Tiny Lands is the video game equivalent of sitting at your dining room table on a lazy Sunday morning doing the puzzles in that day’s edition. There’s something to be said about games that have a zen-like calmness to them that has you finding the joy in a little quietude. There’s something more to be said for those that take a tried and true concept and give it new life.
At its core, Tiny Lands is a game in which all you do is compare and contrast two mostly matching images and discern the minute differences: a different colored leaf here, an errant log there. It facilitates a certain kind of focus, a mindfulness that feels satisfactory when you’ve tested your senses. The difference is where your stock standard ‘spot the difference’ puzzles are 2D pieces of art printed on some cheap, pulpy paper. Tiny Lands takes that notion and puts it to a dioramic 3D scene that you can then rotate and zoom in on to find those devious differences.
Part of the draw of Tiny Lands is the low-polygon visuals that permeate it. That’s not to say it’s also light on details, just that characters and objects have a pleasant simplicity to them. There are a handful of level sets, each themed after different areas such as forests, oceans and wintry lands. Within this theming are different plays on the same concept; one forest level has two knights guarding a trove of potions on a wagon, while another has a woman cooking fish over a fire in front of a cabin. Complementing it all is a subtle soundtrack that’s easy on the ears, if slightly unmemorable, and ambient noises that pull you in with their naturalistic feel. This is good, because Tiny Lands is a game all about looking at things constantly.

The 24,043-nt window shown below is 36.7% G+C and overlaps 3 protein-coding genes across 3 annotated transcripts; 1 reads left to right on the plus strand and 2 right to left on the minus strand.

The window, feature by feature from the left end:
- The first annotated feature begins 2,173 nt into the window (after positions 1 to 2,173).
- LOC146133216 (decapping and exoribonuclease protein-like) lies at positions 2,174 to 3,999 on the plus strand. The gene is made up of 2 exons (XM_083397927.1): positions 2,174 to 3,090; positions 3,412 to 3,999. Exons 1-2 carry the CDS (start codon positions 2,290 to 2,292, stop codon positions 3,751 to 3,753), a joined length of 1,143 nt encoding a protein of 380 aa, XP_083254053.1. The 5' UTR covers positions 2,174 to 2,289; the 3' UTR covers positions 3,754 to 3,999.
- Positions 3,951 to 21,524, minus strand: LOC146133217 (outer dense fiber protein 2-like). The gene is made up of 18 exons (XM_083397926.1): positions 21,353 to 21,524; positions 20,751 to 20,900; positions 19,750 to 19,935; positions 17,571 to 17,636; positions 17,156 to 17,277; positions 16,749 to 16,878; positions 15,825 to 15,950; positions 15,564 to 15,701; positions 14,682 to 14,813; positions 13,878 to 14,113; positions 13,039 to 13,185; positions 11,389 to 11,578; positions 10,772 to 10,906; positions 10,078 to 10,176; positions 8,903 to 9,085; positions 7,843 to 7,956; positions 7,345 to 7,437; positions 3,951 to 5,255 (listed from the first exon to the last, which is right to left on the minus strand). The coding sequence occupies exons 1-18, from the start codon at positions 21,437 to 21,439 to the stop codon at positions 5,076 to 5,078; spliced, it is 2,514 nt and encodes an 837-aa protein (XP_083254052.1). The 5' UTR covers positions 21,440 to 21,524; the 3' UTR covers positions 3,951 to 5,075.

The control scheme is easy to grasp; you use the left analog stick to rotate and zoom the camera around the scenes and the right stick (or your finger on the touch screen) to move a magnifying glass over things you find odd in order to ping them as different. I wish you could also pan and rotate the scenes as well, because the zoom tends to obscure the outer areas, and certain item differences are so minute that having more angles on the situation would have made them easier. It’s not like you’re timed or anything, so you can take it all in for as long as you need, but having full control of the camera would have helped me to enjoy it more and maybe even appreciate the dioramas to boot.
Tiny Lands isn’t an experience you should binge play, because you start to catch similar things in multiple levels that break the immersion a bit – plus I tended to get irritated a little quicker when I struggled to find that one last difference. It works well as an appetizer or chaser to other games, as a way to settle in or settle down, depending on your predilections.
Unlike a good crossword puzzle book, Tiny Lands is something you can come back to when it’s all said and done. Give it enough time and you’ll likely forget where everything is and challenge yourself again. Also like a good puzzle, there’s this fun sense of accomplishment in finishing one. I’m all for action and excitement in my video games, but sometimes it’s nice to get comfy and relax with one, too.
Tiny Lands was developed by Hyper Three Studio, and it’s available on PC and Switch. We played the Switch version.
Disclosure statement: review code for Tiny Lands was provided by QubicGames. A Most Agreeable Pastime operates as an independent site, and all opinions expressed are those of the author.
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